First-time landlords often struggle with managing their rental property investment. On paper, it might seem easy to own a rental space. But operating as a landlord can be a significant adjustment and requires a degree of skill. If you want your rental asset to be profitable, steer clear of the following common mistakes:
1. Choosing a Real Estate Agent to Handle Your Rental
A real estate agent’s forte is dealing with transactions between a seller and a buyer of a property. When an agent offers to manage your rental unit on your behalf, it’s best to turn down the offer.
A better alternative would be hiring a property management company. They’re more specialized in managing homes and operating them efficiently.
Property managers also have the added advantage of being local experts of an area. They are also more knowledgeable when it comes to landlord-tenant laws, so they know the protocol in collecting security deposits, the required property disclosures and the period of notices.
2. Being Unable to Assign the Correct Rental Price
Sometimes, in our quest to land tenants or recoup ROI right away, we might assign a high rent rate. At other times, if a unit has been vacant for too long, we might cave in with rent offers that are too low. These aren’t ideal scenarios, and both would cause problems later on.
If your rent is above the market rate of rentals in your neighborhood, it would take a while to find renters. You’d shoulder the burden of expenses from the vacancy.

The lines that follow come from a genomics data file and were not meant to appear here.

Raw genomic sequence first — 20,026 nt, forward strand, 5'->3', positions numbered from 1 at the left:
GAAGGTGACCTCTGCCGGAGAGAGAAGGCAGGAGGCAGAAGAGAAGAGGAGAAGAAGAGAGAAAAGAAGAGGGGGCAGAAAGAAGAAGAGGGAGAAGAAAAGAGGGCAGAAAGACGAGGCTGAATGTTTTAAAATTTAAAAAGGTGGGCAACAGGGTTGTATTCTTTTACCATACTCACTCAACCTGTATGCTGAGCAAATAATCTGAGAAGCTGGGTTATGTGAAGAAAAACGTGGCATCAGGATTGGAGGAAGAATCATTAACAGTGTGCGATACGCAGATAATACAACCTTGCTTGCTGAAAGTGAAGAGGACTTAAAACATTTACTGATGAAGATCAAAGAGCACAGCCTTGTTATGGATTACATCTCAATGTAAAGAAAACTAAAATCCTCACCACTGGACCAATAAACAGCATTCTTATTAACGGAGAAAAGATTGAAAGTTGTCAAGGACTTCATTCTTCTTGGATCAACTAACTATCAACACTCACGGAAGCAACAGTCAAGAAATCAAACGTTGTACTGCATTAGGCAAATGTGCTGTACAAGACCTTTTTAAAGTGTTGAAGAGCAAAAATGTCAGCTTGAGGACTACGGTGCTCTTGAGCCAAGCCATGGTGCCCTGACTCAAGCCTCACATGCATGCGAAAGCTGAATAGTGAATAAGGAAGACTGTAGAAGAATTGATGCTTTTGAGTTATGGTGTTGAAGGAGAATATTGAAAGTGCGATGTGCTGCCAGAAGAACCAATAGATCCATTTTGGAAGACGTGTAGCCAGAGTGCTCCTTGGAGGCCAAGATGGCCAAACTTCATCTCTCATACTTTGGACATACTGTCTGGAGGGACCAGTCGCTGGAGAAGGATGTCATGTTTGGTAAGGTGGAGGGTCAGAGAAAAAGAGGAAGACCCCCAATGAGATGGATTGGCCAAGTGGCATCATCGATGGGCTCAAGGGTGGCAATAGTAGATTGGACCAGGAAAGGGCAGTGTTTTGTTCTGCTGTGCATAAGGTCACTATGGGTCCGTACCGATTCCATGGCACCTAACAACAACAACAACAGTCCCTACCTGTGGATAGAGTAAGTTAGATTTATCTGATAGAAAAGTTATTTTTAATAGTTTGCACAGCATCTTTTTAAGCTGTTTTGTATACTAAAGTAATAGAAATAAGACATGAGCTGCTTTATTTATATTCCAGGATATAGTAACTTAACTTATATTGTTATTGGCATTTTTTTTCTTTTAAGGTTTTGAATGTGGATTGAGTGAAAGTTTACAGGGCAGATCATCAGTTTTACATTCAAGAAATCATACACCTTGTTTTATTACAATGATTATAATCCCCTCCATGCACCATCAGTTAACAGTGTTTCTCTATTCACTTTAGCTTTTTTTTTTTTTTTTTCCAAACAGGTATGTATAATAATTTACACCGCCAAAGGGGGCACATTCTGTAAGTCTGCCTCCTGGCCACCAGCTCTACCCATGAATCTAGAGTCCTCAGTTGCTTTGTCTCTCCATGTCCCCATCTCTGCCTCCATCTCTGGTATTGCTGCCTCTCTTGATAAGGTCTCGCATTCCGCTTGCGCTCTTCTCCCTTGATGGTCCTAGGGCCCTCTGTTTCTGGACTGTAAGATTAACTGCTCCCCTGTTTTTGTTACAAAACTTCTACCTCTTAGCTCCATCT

On the other hand, accepting rent below the market rate is a bad move. You’d end up with a higher expense-to-income ratio. It would eat up your profit, leading to a reduction in earnings. As such, it wouldn’t be worth with your energy and efforts to run a rental.
3. Taking the DIY Route When Managing Property Repairs
It’s tempting to fix every issue in your rental unit to save on maintenance costs. However, this can backfire if your skills are insufficient. You might end up damaging the property more. Doing so would mean hiring a contractor to fix the mistake and it could get pricey.
Let professional specialists handle rental problems. This builds trust with your tenants by showing you’re committed to providing a habitable home for them. Managing repairs on your own can end up inconveniencing your tenants due to a bad result.
Always place your tenants’ needs at the forefront of your mind. Offer the best repair job for your rental space.
4. Eliminating Tenant Screening
Screening prospective tenants can take up a lot of time. You need to verify their references and check for their credit score and rental history. It can be tedious, but ignoring this stage can spell disaster for you.
You might end up with a tenant who has violent tendencies which could result in massive damage to your property. You might fall victim to a con artist and find your rental abandoned in a few months with missed rent payments. To avoid these situations, schedule a tenant screening to land quality tenants that meet your standards.
5. Allowing Renters to Self-Repair Property Issues